Was Peter full of pride in Matthew 16:22?

Was Peter full of pride in Matthew 16:22?

In the larger scheme, this has nothing to do with pride on Peters part, Peter was responding to what Jesus had told the disciples about His suffering that was to come, in order to unpack this a little more, Jesus had prophesied His death throughout His 3 1/2 year ministry with the disciples.

 

What was actually happening here with Peter was a spiritual encounter between Jesus and Satan. Satan was uncertain whether he should try to kill Jesus, so he used Peter to attempt to learn if should do it. This is the crux of what was happening with Peter’s comment.

1 Corinthians 2:7–8

7 But we speak the wisdom of God in a mystery, even the hidden wisdom, which God ordained before the world unto our glory:

8 Which none of the princes of this world knew: for had they known it, they would not have crucified the Lord of glory.

 

Satan, demons and non believers are all in the same boat when it comes to spiritual enlightenment. Satan and Demons do not have the Spirit of the Lord in them as Angels do, they may know what is in scripture, but its meaning escapes them.

1 Corinthians 2:12-14

12 Now we have received, not the spirit of the world, but the spirit which is of God; that we might know the things that are freely given to us of God.

13 Which things also we speak, not in the words which man's wisdom teacheth, but which the Holy Ghost teacheth; comparing spiritual things with spiritual.

14 But the natural man receiveth not the things of the Spirit of God: for they are foolishness unto him: neither can he know them, because they are spiritually discerned.

 

Consider the fact that God first revealed the prophecies of salvation in the garden at the time of Adam and Eves exile, Satan himself was present (Genesis 3:15), not to mention all the prophesies surrounding Jesus.

Consider the following, more than 300 Messianic prophecies were made in the Old Testament and then fulfilled through Jesus' life, death and resurrection. These prophesies took place over thousands of years with multiple opportunities for Satan to have understood the particulars.

 

The chances of one person fulfilling a mere eight of these prophecies are one-in-100,000,000,000,000,000. For one person to fulfill 48 of these prophecies, the number becomes staggering – one chance in 10-to-the-157th power. Add to that the 250 other prophecies, and it becomes impossible for any other person except Jesus to ever fit that particular sequence of time and events spoken over His life, yet Satan still did not know what he should do about the life of Jesus.

 

The Lord operated in plain site and Satan still did not understand what was happening for thousands of years before and up to the moment with Peter. God plays fair and openly.

Satan had Herod attempted to kill Jesus when he was born, but had no idea of the timing of His birth nor where Jesus was located at the time he ordered the killing of the children from newborn to two years old. (Matthew 2)

 

The larger view of what was happening, is that Satan can use anyone, even a person who was in close proximity to Jesus Himself. He hides within ones personality, in the case with Peter, he used the aspect of Peters character as a protective, fight back type of person. Which speaks to his comment to Jesus in context. (Matthew 16:22)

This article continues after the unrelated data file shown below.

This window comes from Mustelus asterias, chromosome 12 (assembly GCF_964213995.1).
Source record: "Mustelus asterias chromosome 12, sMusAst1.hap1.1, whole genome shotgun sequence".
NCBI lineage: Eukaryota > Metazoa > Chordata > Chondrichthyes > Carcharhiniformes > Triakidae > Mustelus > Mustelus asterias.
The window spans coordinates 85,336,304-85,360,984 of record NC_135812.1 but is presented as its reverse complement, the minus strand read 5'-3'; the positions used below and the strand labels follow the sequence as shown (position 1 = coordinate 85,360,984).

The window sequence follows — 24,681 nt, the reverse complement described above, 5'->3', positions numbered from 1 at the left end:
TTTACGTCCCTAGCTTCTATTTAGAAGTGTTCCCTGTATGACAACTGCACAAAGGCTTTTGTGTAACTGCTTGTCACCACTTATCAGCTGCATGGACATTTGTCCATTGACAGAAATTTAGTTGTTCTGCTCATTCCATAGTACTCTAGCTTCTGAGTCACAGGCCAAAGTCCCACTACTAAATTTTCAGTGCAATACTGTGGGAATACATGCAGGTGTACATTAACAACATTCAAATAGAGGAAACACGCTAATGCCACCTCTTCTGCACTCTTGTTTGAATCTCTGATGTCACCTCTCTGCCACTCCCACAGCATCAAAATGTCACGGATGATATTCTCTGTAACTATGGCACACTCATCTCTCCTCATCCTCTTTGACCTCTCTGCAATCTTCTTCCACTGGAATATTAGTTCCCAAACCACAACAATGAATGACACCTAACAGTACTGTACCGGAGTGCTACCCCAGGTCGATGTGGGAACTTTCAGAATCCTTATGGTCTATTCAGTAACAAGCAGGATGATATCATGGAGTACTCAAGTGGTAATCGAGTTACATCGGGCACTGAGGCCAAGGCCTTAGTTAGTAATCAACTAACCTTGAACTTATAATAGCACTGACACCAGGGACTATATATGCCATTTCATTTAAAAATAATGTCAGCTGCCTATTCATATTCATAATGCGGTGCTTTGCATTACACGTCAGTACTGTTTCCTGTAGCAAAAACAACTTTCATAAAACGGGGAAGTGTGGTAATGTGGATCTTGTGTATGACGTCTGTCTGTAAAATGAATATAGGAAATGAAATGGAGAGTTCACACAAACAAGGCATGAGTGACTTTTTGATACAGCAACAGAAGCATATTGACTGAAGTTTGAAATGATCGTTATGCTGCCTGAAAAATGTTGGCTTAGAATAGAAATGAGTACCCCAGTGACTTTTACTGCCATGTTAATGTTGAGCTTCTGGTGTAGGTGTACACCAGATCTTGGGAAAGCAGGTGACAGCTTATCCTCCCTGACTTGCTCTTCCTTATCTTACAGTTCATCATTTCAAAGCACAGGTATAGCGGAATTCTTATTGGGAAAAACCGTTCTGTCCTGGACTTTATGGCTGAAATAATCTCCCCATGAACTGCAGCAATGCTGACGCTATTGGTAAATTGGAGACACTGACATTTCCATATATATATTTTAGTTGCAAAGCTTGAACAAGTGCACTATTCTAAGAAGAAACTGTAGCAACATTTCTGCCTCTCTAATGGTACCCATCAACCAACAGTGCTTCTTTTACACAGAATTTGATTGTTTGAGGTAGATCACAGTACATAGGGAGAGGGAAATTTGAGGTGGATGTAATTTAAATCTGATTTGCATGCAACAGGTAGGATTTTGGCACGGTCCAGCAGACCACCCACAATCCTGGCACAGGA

Peter did not understand the spiritual implications of the moment anymore than the disciples lack of understanding of Jesus prophesy of his death and resurrection, even though Jesus said this directly to them many times.

Matthew 16:21–23

21 From that time forth began Jesus to shew unto his disciples, how that he must go unto Jerusalem, and suffer many things of the elders and chief priests and scribes, and be killed, and be raised again the third day.

22 Then Peter took him, and began to rebuke him, saying, Be it far from thee, Lord: this shall not be unto thee.

23 But he turned, and said unto Peter, Get thee behind me, Satan: thou art an offence unto me: for thou savourest not the things that be of God, but those that be of men.

 

There are several references in the Synoptic Gospels (Matthew, Mark, Luke) to Jesus predicting his own death, the first two occasions build up to the final prediction of his crucifixion.

Matthew's Gospel adds a prediction, before he and his disciples enter Jerusalem, that he will be crucified there.

In the Gospel of Mark, Jesus predicts his death three times. Mark 8:31–33

 

The setting for the first prediction is somewhere near Caesarea Philippi, immediately after Peter proclaims Jesus as the Messiah.

The Gospel of Matthew 16:21–28 includes this episode,

The Gospel of Luke 9:22–27 shortens the account, dropping the dialogue between Jesus and Peter.

Each time Jesus predicts his arrest and death, the disciples in some way or another manifest their incomprehension, and Jesus uses the occasion to teach them new things.

The second warning appears in Mark 9:30–32 (and also in Matthew 17:22–23).

The third prediction in the Matthew 20:17–19 specifically mentions crucifixion:

The Gospel of John, in chapters 12 to 17, mentions several occasions where Jesus prepared his disciples for his departure, which the gospel also refers to as his "glorification": John 12:23–24

 

 

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